If it's Thursday, it must be time for Bellator MMA.
OK, not this week and not for the next several, either. On the first Thursday of this month, the mixed martial arts promotion ended its eighth season with a bang. Pat Curran put on an electrifying performance in defending his featherweight championship and middleweight Doug Marshall and featherweight Frodo Khasbulaev earned title shots with victories in tournament finals. Though the fighting won't resume until the Bellator Summer Series of four-man tourneys begins in June, Bellator is undoubtedly succeeding.
Now is a time for Bellator to bask in the glow of its first season on Spike. The former television home of the UFC is part of Viacom, which in 2011 bought a majority share in Bjorn Rebney's five-year-old MMA company. At the time, Spike had just lost UFC broadcast rights to Fox and was looking to stay in the fight business. Bellator spent a year and a half with fellow Viacom outlet MTV2 before switching to Spike in January.
The move has been a boon to the formerly struggling company. Since Strikeforce folded in January, Bellator has essentially become the RC Cola to the UFC's Coke. (Bellator doesn't have the brand name to draw a Pepsi comparison). Spike announced last week that over the course of the season Bellator averaged 861,000 viewers, about four times as many as watched the last two seasons on MTV2.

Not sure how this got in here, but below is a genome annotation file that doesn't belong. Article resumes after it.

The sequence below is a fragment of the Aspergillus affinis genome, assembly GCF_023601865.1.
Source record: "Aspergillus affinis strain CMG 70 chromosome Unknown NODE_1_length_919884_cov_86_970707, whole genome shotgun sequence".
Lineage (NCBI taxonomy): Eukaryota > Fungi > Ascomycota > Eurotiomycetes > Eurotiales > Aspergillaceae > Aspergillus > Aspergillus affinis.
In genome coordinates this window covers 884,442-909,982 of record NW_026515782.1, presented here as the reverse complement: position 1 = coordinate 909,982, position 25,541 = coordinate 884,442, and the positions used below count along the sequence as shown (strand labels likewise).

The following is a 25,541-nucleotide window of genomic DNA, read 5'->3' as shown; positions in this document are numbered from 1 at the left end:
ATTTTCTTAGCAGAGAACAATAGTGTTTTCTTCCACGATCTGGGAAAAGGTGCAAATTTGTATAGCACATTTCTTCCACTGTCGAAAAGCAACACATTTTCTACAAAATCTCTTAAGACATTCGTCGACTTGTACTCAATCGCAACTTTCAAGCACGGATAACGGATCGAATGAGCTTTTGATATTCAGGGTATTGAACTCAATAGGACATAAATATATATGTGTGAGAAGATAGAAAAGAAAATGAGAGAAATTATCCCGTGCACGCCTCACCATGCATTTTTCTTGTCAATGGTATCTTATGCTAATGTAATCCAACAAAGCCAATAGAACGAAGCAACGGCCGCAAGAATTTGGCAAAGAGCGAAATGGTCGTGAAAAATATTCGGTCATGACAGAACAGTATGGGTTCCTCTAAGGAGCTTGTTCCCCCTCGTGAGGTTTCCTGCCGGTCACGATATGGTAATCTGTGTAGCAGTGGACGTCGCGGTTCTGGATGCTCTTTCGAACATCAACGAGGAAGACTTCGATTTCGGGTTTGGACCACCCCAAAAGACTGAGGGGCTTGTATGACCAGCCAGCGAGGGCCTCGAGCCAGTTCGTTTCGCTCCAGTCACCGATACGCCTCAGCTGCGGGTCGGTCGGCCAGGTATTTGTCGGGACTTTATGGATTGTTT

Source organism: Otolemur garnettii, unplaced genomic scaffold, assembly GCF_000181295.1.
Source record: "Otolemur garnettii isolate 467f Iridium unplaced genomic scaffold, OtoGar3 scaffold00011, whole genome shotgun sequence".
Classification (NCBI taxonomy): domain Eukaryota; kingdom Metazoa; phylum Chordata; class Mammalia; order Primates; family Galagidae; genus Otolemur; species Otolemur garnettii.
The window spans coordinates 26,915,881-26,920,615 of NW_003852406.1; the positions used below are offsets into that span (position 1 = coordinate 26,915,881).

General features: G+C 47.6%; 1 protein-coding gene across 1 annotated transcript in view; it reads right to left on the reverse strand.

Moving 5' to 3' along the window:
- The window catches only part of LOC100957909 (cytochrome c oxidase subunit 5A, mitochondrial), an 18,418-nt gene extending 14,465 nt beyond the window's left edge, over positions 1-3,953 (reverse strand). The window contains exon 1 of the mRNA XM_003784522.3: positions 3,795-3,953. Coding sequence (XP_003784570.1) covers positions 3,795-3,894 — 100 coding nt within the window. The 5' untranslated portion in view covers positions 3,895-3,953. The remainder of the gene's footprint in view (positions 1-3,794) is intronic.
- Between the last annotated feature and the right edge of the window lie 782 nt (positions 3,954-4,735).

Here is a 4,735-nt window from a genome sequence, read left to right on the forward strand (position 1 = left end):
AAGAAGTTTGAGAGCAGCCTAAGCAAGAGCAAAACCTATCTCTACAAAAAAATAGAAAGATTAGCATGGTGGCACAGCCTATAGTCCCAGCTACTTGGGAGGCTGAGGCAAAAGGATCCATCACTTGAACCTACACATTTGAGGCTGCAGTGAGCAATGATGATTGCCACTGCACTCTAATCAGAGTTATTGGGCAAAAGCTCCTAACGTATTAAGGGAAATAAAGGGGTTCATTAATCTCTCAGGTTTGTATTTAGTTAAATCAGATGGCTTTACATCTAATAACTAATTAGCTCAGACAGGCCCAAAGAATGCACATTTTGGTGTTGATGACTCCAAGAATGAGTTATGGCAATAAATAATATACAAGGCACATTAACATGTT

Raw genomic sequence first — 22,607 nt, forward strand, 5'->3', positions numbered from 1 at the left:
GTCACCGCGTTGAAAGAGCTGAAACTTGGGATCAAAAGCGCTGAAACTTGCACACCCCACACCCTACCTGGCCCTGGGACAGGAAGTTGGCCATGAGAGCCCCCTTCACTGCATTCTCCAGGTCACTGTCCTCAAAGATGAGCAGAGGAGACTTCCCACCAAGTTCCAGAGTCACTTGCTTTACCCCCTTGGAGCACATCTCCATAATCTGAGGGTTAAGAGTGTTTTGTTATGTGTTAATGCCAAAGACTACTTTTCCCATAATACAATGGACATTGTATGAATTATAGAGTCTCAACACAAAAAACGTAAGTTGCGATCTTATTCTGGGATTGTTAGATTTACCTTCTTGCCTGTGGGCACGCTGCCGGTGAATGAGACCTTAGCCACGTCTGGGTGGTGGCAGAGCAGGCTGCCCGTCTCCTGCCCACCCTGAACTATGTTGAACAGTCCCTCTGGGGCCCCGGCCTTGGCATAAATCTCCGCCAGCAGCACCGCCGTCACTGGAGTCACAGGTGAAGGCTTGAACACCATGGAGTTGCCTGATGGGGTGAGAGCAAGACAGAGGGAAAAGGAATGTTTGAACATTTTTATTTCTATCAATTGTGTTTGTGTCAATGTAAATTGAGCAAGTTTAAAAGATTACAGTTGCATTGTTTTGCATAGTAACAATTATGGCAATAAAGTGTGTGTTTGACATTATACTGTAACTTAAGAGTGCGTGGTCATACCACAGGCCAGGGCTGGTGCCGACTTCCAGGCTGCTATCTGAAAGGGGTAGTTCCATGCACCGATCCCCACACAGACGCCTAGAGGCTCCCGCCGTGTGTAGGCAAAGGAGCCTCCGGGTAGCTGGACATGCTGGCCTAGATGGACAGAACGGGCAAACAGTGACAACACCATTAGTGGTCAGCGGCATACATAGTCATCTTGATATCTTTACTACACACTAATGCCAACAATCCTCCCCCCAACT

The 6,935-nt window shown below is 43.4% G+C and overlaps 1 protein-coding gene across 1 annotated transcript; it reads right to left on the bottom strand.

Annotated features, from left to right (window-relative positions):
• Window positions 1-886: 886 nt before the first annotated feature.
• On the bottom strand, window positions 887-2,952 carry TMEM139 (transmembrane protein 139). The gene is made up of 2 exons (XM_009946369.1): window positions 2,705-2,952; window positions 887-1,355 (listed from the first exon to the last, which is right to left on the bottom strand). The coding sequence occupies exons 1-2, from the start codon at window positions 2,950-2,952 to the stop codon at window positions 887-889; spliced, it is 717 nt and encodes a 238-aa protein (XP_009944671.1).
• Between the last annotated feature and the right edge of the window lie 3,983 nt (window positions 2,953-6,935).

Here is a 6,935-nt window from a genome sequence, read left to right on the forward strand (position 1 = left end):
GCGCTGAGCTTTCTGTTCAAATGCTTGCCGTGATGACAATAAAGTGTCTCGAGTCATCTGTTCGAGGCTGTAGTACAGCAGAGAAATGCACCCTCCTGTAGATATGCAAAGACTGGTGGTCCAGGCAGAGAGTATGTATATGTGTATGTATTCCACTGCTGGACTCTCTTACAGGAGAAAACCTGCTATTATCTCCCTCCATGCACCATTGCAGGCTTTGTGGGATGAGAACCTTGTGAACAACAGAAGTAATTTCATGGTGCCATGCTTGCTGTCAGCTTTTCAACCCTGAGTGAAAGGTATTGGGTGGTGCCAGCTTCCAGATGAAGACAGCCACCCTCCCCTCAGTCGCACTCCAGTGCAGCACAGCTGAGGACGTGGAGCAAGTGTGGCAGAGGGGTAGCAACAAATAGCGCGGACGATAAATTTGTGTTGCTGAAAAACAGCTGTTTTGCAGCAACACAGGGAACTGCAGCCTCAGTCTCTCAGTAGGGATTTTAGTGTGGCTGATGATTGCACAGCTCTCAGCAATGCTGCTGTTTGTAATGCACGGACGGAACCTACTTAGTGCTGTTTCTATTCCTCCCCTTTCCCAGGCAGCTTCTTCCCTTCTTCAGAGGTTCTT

We had questions about the numbers, because there are so many moving parts when one tries to assess ratings. Spike is in around 98 million homes, for example, while MTV2 is in 80 million ... but still mostly in standard definition. And Spike has been a player in the MMA game for as long as the game has been played, while MTV2 has been, well, we're not quite sure what the channel is best known for. (It's certainly not music.) So SI.com sat down with Spike president Kevin Kay the other day to talk ratings, business goals and what makes fighting so appealing on TV:
The biggest challenge back when we started with the UFC was getting sponsors. I remember going into rooms and showing clips of what people were then calling cage fighting -- or human cockfighting, even -- and sponsors would look at you like you were out of your mind. It took a bunch of years to get mainstream sponsors into the sport, because they had to be convinced that it was regulated and safe. We don't have that challenge today. There are still companies that will not sponsor MMA, but there's a broad base of sponsors across a lot of categories. And that's to the benefit of Spike, to the benefit of Bellator, and to the benefit of the fighters.
I believe that mixed martial arts is still in its infancy. It's been on widely distributed cable TV, and now network TV on Fox, for just eight years. That's the infancy of a sport. The fan base is growing, with new people finding the sport every day. Look, I didn't know anything about this sport eight years ago, and now I can't watch enough fights. My family wants to send me out of the house sometimes. I've had people ask, "Aren't you worried that you're going to burn people out with so many fights on TV?" No, I'm not. Baseball has a 162-game schedule, plus playoffs. People watch a lot of sports. The last thing I'm worried about is whether there are enough sports fans.